Editor's note: As graduating seniors say goodbye to college, many are also saying hello to student loan payments. Seven out of 10 Minnesota college students graduate with loans, according to the Institute for College Access & Success . In this next installment of MPR's Young Reporters Series, Mackenzie Martin explores how some students are dealing with their student loan debt.
Seven out of 10 college students graduate with loans. The average student loan debt is about $32,000. Most graduates repay their loans, but a report by the U.S. Department of Education says nearly 16,000 Minnesotans had defaulted on their student loans in 2012.
When students have trouble repaying, there are options, but they don't always take advantage of them. That's possibly because they don't know what those options are since they've likely never read the terms of their repayment plans. A study by the student loan marketplace LendEDU found 94 percent don't know the terms of repayment for their loans.
Not knowing the terms can cost borrowers even more. Lutheran Social Services of Minnesota, which offers counseling to people with student loans, says counselors have seen borrowers coming into their offices after paying $600, for example, to sign up for an income-driven repayment plan for their federal student loan, which is something they can do for free and on their own. But they didn't know.
But Cate Rysavy, who oversees a relatively new student loan counseling program at LSS, says she believes most of the people who defaulted on the loan could have been helped if they would have taken advantage of some of these federal student loan repayment options.
Graduates with federal loans can get a new repayment plan or refinance their loans. Or they can reduce or even delay their payments through forbearance or deferment.
Last fall LSS started a counseling program for Minnesota students. The hope is that counseling will decrease the number of people defaulting on their loans. So far, 460 students have taken advantage of the service.
Others are taking different approaches.
Lindsay Preuss, 23, owes $55,000 in student loan debt after earning her bachelor's degree from the University of Wisconsin Madison last year. Since then she's applied for dozens of jobs but only got a temporary job at a nonprofit. When that job ended in January, she moved back home with her parents in Lino Lakes. Now she's working part-time as a waitress and trying to repay her student loans and she's frustrated.
"I'm paying for an education that I don't feel like I'm using. That's a frustration I have all the time where I'm just sitting there thinking, here's my diploma, can I return it and get my money back? Because I'm not using it," she said.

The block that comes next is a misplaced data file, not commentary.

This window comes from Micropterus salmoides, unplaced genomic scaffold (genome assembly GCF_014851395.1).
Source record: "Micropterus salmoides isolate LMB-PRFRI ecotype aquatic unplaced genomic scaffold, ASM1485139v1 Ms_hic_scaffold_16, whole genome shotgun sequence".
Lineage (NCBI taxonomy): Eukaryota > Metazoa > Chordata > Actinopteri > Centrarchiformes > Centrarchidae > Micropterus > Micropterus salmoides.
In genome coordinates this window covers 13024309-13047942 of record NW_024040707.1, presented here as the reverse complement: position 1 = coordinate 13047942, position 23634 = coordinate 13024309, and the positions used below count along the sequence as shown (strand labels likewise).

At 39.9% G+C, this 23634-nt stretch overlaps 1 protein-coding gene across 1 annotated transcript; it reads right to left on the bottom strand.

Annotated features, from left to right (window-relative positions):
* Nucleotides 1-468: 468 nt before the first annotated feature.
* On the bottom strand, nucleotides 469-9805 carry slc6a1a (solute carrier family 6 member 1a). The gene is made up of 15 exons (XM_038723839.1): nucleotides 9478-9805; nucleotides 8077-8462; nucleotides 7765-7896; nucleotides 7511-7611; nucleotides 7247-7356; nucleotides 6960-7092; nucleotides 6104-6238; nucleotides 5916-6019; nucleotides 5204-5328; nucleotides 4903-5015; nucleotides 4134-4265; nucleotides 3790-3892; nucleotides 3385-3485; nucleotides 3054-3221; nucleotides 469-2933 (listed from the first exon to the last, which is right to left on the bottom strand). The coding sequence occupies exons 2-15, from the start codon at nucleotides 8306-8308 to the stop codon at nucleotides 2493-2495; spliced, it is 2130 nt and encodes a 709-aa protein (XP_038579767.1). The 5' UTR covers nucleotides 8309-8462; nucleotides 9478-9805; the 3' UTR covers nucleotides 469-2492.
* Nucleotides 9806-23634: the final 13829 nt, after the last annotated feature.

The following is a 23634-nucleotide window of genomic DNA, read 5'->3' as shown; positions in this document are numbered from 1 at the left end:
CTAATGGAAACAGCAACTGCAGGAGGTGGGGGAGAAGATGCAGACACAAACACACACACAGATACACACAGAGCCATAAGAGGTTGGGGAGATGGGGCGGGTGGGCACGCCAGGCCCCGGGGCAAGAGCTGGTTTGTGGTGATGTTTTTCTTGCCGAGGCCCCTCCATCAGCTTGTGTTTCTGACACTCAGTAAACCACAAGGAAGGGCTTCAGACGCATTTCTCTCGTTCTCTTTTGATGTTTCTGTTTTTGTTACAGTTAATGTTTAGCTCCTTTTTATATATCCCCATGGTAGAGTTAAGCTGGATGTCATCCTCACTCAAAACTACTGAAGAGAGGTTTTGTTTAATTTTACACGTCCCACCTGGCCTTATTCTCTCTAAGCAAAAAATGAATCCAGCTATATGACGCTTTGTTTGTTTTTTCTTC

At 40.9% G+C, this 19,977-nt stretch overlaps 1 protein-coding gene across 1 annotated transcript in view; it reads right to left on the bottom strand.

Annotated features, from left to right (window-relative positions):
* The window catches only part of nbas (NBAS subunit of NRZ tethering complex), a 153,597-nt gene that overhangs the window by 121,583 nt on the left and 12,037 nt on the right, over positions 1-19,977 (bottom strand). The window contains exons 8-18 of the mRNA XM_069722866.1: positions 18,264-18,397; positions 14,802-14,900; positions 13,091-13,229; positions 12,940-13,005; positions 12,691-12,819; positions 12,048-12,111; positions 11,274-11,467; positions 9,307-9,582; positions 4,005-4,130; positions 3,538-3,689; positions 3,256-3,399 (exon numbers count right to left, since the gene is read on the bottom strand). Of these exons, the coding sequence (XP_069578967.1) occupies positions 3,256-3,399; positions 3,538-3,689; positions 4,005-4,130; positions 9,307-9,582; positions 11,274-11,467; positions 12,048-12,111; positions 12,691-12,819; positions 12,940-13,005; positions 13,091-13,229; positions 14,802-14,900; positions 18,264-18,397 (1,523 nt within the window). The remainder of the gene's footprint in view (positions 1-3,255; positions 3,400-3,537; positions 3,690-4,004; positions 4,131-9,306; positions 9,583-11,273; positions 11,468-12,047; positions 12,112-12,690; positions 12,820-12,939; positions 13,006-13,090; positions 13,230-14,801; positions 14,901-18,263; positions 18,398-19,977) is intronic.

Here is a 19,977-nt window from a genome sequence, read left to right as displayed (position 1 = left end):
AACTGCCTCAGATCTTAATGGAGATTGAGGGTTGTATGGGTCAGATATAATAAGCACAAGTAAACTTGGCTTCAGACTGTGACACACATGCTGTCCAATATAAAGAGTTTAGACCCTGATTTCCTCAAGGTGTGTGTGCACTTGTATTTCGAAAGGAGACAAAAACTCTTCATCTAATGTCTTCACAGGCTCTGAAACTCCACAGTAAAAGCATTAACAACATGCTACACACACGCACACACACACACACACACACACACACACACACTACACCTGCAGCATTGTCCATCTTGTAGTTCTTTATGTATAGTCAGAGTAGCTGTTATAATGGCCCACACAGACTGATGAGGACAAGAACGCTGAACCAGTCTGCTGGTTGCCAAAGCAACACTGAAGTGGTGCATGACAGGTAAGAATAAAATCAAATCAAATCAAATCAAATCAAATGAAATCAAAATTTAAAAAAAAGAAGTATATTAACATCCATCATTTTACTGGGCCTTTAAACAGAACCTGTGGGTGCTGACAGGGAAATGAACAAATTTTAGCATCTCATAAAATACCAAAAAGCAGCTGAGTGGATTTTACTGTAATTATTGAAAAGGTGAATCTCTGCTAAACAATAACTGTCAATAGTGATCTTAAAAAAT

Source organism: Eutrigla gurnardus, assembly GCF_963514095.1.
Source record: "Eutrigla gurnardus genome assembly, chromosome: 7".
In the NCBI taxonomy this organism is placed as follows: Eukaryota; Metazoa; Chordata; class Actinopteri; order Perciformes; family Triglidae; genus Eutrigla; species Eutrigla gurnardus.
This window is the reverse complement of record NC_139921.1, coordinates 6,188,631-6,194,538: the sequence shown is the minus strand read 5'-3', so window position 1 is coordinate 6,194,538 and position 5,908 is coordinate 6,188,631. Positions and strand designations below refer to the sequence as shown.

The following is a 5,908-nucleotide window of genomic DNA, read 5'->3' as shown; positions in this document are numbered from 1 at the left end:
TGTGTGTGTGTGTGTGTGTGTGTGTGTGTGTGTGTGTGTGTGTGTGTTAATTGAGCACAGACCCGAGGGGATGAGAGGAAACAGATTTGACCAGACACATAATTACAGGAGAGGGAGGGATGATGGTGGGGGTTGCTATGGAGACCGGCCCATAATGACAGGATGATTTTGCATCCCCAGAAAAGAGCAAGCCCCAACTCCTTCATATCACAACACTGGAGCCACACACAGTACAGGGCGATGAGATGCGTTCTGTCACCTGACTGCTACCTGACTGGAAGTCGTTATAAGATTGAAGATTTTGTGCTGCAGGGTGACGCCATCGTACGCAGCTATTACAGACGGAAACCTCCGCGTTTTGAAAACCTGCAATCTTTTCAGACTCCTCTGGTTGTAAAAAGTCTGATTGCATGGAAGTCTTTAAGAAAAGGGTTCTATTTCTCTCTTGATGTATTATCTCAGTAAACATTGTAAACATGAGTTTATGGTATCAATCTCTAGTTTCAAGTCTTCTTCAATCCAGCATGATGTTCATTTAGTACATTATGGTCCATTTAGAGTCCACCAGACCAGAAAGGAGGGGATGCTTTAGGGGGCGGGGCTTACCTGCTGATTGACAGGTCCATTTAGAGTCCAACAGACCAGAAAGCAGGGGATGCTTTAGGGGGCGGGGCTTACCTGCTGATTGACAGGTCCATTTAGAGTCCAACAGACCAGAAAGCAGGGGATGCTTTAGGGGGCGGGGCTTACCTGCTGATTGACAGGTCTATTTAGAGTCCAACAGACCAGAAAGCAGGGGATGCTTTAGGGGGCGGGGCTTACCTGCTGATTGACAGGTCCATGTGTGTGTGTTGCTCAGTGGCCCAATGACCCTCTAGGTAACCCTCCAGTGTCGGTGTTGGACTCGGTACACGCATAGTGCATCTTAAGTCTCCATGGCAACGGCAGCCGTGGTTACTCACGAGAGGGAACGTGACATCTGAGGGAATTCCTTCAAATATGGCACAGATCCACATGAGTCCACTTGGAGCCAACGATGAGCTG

Preuss majored in what she loved: political science and Spanish. But looking back, she wishes she'd been more practical.
"I would've gone into business school or maybe like engineering or done something specific if I would have realized how hard it was going to be to get a decent job to be able to pay for things," she said.
Twenty-five-year old Keegan La Shiava graduated from Lake Forest College in Illinois with $25,000 in student loans. She didn't know how she was going to pay it back until she found out about the service program AmeriCorps.
After she graduated in 2013, she moved to Minneapolis to take an AmeriCorps job because it offered benefits for student loan borrowers. The program defers her loans while she's working and gives her an education award of up to $6,000 a year for the first two years.
"What initially got me in the door was the ed(ucation) award and knowing that my loans would be deferred for the year of service and I wouldn't have to worry about immediately starting to pay those back," she said.
La Shiava plans to use her education award to pay for grad school. As for her undergraduate loans, she's paying them off with time instead of money. If La Shiava works for certain nonprofit or government organizations and makes regular payments for 10 years, she'll qualify for a federal program that will forgive them.
"I'm actually on an income-based repayment plan currently and because I make such little money with AmeriCorps, I pay technically $0 a month and after 10 years they will be paid off.
Most students don't worry about repaying their loans until after they graduate. But at least one student is trying to tackle them while she's still in school. Mica Standing Soldier, 21, is a junior at the University of Minnesota. She's on a student payment plan that requires her to pay $200 a month while she's still in school in order to have a lower interest rate when she graduates, at which point she'll owe about $35,000.
She says it's smart, but she still worries. "I mean I've never had more anxiety than I do in college. I thought high school and searching for a college would be a lot of pressure," she said. "More so the idea of having to go off in the world and be an adult and have this debt on my shoulder it's just next level anxiety."